The taskbar in Windows 11 will not be vertical. Too few people call for it

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One of the key topics associated with Windows 11 is the taskbar. The development team rewrote it from the ground up, although it looks very similar to Windows 10. At work, you will quickly come across missing basic features.

Some would like a taskbar moved to the left or right side of the screen. It sits at the bottom by default, in Windows 10 you can place it on either side if necessary, ie vertical display is also supported. A few days ago, several people involved in operating system development answered questions from the audience.

Tali Roth, who is responsible for the Windows graphical user interface, offered a relatively open look at Microsoft’s thinking and direction of development. Complete rework means loss of functionality. The Redmond community is listening and tries to extract the essence of not always specific requirements from the feedback.

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Therefore, among other things, they allowed the taskbar to shrink in touch mode. It must be prioritized, and positioning the taskbar, which Roth mentioned as a concrete example for all, is a challenge to ensure a good user experience. But positioning demand is too small compared to other requirements.

Third parties will support you

It cannot be ruled out that the development team will not be able to implement a change of taskbar position over time, however, it does not currently plan to do so. If the panel could be used vertically, animations and menus would have to be adapted, among other things.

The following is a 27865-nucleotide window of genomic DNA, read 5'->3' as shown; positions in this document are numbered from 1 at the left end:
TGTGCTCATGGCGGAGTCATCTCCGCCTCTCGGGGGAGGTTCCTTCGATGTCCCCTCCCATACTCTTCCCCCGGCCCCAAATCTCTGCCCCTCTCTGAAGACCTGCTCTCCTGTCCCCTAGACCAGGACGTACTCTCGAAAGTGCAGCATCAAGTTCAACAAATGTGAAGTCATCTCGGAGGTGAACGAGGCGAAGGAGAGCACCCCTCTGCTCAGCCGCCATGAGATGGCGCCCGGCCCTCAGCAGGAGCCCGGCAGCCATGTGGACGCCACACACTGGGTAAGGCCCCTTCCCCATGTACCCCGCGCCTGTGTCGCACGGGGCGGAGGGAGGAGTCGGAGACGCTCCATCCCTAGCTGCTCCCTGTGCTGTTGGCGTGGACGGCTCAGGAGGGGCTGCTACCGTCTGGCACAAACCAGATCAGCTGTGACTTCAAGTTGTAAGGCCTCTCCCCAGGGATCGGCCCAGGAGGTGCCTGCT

The first release of Windows 11 suffers from the fact that you can’t drag items to the taskbar. The Redmonds will solve this for the most part this autumn, until then the braver ones can try the beta version. When the taskbar seemed to be getting richer in functionality, Microsoft abolished the manual arrangement of icons in the notification area.

What Microsoft will not solve in months to years of development, it will immediately correct third parties. You can currently handle the situation with a poorly functional main panel using free or paid tools. In our experience, paid ones work significantly better.

Sources: Windows IT Pro / YouTube via Neowin

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